Birth date of William S. Hart, silent film cowboy
Hollywood was first introduced to the cowboy thanks to a tall, stoic, and square-jawed hero named William S. Hart, who defined the role in many silent films. Hart was born in 1864 in New York, but lived for some time in the Dakota Territory, where he learned the ways of the Wild West. He moved back to New York to work as a postal clerk but decided instead to take up acting. Hart lit up on stage in plays like “Ben-Hur” and “The Virginian,” until he finally caught the eyes of filmmakers Thomas H. Ince and Adolph Zukor. Between 1914 (when he starred in his first film His Hour of Manhood) and 1925 (when he starred in his last, Tumbleweeds), Hart became a reliable, valiant legend in over 65 films. He began to step out of the limelight in the 20s, making way for other silver screen cowboys like Tom Mix and Hoot Gibson, but Hart was always set apart for his complexity and moral grounding. He retired to a ranch in Newhall, California, where he died in 1946. Hart donated his estate to the city of Los Angeles on the grounds that it would preserve it as a museum. Today, the William S. Hart Ranch and Museum is home to an animal barnyard and bison, hiking trails and picnic areas, Hollywood memorabilia, and some of the finest Native American artifacts and western art in the nation.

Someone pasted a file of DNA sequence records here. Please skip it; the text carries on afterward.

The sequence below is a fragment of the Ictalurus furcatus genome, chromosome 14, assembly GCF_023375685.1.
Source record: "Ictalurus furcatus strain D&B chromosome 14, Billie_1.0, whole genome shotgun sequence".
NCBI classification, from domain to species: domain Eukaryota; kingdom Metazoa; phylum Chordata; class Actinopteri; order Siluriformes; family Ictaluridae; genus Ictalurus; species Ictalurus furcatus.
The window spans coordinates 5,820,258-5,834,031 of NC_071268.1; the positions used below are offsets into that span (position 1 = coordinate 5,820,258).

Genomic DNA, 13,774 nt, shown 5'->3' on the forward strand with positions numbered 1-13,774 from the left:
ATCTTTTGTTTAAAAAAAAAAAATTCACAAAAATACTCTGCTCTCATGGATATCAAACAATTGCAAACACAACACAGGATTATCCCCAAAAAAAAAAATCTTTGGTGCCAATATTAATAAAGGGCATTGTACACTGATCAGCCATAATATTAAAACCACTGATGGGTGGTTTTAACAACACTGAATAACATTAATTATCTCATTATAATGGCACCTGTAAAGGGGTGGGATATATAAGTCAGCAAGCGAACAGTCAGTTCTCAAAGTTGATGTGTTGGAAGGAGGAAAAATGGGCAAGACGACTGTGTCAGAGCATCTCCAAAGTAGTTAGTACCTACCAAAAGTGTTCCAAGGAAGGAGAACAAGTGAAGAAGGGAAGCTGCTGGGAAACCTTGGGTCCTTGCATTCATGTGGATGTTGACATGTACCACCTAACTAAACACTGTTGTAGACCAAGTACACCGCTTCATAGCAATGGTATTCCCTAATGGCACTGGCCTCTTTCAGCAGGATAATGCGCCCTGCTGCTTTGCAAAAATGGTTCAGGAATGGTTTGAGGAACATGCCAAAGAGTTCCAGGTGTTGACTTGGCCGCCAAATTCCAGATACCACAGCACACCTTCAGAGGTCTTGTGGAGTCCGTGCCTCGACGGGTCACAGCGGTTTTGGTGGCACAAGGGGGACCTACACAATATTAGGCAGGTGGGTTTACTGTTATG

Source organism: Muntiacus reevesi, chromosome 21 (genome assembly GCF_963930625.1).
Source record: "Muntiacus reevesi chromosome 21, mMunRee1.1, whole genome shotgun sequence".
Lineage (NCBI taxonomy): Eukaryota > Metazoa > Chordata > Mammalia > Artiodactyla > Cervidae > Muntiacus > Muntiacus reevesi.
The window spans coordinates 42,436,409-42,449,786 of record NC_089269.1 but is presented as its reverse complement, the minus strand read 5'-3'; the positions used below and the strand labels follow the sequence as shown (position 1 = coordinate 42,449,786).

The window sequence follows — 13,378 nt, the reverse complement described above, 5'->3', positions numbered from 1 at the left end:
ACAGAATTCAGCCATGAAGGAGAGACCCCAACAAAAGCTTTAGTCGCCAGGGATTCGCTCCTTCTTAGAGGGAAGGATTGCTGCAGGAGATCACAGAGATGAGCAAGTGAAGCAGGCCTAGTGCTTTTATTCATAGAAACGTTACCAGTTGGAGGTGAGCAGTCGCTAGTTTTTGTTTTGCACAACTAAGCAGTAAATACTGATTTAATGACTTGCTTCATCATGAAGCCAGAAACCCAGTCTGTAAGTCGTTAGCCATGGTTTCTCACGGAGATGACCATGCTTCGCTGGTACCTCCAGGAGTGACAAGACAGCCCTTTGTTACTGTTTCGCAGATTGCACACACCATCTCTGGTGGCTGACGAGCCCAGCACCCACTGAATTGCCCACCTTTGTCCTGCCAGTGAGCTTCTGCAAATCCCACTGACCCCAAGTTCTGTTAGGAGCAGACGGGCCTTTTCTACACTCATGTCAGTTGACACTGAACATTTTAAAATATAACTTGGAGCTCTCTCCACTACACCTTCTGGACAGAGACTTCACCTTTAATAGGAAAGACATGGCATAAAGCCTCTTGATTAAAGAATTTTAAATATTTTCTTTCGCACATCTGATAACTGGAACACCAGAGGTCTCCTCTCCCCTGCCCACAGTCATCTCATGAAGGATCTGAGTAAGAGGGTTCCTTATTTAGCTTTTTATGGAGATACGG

What do you think defines a movie cowboy? If you donated anything you owned to your city, what would it be?